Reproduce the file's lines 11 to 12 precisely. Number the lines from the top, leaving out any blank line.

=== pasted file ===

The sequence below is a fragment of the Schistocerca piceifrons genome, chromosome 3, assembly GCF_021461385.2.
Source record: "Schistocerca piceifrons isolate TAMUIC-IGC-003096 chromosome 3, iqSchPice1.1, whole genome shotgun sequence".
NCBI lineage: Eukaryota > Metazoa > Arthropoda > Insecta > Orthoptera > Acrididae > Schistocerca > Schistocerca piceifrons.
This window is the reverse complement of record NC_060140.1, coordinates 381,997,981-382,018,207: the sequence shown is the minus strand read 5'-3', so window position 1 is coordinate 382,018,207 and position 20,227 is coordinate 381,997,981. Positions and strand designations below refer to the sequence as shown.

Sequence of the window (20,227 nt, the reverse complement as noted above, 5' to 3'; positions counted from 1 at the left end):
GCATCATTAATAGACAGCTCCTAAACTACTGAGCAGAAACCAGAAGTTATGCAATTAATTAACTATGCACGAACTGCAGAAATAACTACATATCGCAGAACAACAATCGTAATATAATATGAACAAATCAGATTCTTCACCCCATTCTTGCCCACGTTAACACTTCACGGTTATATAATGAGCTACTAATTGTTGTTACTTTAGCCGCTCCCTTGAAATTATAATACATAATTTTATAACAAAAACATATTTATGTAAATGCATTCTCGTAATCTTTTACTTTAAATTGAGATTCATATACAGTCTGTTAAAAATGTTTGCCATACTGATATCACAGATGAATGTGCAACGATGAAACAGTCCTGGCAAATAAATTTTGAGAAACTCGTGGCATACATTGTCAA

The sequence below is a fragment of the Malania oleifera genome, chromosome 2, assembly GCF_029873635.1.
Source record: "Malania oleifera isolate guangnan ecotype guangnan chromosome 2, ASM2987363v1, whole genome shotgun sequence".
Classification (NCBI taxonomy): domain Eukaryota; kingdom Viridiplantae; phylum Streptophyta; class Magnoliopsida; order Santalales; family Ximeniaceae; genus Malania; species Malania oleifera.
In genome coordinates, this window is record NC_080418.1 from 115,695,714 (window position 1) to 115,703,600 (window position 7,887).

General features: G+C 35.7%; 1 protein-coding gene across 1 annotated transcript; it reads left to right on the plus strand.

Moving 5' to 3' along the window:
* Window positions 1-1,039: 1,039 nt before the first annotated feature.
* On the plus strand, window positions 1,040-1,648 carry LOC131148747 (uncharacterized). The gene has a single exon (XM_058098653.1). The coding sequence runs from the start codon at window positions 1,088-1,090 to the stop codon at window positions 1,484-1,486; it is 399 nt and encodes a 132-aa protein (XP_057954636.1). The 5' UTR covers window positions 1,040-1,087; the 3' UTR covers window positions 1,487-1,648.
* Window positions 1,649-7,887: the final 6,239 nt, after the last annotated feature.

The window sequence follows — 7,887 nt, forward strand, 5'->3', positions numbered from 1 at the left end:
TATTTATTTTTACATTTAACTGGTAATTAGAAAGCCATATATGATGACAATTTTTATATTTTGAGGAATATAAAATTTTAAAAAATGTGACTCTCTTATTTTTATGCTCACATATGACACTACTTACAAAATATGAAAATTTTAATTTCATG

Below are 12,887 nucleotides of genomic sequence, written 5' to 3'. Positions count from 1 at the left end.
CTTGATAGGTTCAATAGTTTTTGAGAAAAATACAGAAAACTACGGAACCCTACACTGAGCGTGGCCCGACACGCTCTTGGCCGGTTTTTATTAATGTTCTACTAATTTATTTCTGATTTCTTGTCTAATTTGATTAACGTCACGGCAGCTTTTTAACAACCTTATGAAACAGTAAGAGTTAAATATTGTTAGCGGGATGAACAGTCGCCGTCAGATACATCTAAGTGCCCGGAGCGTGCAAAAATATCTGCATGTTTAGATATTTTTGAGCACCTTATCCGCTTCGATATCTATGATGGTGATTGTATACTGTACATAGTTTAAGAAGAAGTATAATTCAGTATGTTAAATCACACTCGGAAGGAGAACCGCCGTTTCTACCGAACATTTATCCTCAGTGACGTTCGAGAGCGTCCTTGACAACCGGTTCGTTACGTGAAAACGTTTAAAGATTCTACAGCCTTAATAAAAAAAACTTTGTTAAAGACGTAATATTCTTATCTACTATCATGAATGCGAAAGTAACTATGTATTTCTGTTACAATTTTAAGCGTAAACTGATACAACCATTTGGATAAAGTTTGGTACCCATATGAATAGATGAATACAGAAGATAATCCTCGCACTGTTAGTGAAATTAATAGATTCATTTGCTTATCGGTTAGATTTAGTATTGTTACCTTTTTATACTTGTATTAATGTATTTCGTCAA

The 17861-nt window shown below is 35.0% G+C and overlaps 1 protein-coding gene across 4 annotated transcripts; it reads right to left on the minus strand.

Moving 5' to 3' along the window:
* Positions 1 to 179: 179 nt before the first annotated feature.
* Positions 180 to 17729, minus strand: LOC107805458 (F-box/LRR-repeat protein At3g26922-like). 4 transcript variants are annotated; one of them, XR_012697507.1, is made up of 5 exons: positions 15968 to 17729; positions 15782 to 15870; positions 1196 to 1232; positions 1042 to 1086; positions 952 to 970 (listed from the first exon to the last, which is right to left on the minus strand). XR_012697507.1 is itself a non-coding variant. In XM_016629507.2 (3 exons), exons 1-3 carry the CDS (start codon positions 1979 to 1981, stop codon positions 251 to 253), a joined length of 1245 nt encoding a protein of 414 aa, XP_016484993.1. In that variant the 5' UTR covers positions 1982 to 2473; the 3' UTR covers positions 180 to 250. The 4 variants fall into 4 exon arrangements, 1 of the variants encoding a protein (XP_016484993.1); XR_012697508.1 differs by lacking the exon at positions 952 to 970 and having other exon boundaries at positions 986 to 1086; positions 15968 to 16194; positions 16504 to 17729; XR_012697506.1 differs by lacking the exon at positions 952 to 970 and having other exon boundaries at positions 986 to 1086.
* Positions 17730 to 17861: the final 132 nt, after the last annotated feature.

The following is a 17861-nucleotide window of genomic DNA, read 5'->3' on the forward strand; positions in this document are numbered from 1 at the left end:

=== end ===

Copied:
General features: G+C 35.7%; 1 protein-coding gene across 1 annotated transcript; it reads left to right on the plus strand.

Moving 5' to 3' along the window: